Bus Driver, George Daw, Fired For Saving 3 Police Officers -- Gets Job Back!
Update: On Aug. 12, AOL Jobs received an e-mail from the Educational Bus Company saying George Daw has been reinstated. After noting that Daw had been officially warned for not having reported the incident, Educational Bus went on to say the following: "Educational Bus Transportation applauds Mr. Daw's instincts to come to the aid of the three Nassau County Police detectives after they were stranded when their unmarked vehicle became partially submerged in a deep puddle during a violent thunderstorm."
Are we really proud of the George Daw precedent?
The New York state bus driver was fired Monday because he "endangered welfare of students he was transporting when he picked up three unauthorized passengers," according to the Educational Bus Company on Long Island. But as transgressive as that statement makes Daw's actions sound, what in fact happened was what would commonly be described as either an act of heroism or at the least a Good Samaritan in action. What Daw did was rescue three police officers who were stranded in a hailstorm on Aug. 1.
"I felt this was something anyone would do under the circumstances," said Daw, 58, according to an NBC News report. The incident took place in New Hyde Park, just south of the Long Island Expressway. The passengers in Daw's bus included a teenager and a bus matron. As he passed through the park, Daw noticed the unmarked police car flooding, with three passengers inside.
"They're saying, 'You've got to help us, you've got to help us,' " Daw told NBC. " 'You've got to get us to the third precinct. We're police officers.' "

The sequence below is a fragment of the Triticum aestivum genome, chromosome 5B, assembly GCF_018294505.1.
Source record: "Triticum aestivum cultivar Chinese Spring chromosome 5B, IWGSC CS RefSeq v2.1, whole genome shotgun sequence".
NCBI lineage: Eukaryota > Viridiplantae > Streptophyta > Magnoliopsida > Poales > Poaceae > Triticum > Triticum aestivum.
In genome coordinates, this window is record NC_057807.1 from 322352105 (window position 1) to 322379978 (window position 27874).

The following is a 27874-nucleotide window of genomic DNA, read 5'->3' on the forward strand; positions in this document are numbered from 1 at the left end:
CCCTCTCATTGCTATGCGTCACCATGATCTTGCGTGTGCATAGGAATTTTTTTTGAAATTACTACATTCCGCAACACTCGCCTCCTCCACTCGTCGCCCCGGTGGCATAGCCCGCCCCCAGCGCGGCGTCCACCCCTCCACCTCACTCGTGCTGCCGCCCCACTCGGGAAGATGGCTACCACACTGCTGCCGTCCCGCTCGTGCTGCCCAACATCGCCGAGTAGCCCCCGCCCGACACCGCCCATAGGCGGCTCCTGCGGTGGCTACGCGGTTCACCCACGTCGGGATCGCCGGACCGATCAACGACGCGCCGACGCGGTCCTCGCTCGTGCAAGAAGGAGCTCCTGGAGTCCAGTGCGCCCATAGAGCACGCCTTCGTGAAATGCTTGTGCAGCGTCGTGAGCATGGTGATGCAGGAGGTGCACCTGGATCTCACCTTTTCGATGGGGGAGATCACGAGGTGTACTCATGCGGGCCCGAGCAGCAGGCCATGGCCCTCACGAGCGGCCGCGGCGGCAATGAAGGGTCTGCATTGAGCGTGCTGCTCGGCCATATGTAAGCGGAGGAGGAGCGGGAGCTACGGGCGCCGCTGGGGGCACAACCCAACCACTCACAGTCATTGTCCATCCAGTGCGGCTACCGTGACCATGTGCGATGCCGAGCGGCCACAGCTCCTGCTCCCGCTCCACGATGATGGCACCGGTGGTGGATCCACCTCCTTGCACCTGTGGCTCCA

So he took their cue, and brought the officers to their precinct. By the time he returned to his headquarters in Copiague, located in Long Island's Nassau County, he was given his dismissal notice.
Laws protecting Good Samaritans can come in a variety of forms. New York state passed a version in July that prohibited arresting someone on a drug possession charge if that person was contacting police to help an overdose victim. Most commonly, the laws protect bystanders who come to the aid of an emergency but run the risk of contributing to injuries or a wrongful death. Indeed, New York is one state that has such a protective statute for licensed dentists, physicians, nurses, physicians and physical therapists.
But in a case like Daw's, the decision ultimately rests with his employer. New York state does have established wrongful termination laws, and Daw says that he is hoping to be reinstated. But he also says that he holds out little hope. When approached for comment about the incident by CBS News, Educational Bus had no comment.
Dan Fastenberg was most recently a reporter with TIME Magazine. Previously, he was a writer for the Thomson Reuters news service's Latin America desk. He was also a reporter and associate editor for the Buenos Aires Herald while living in South America.
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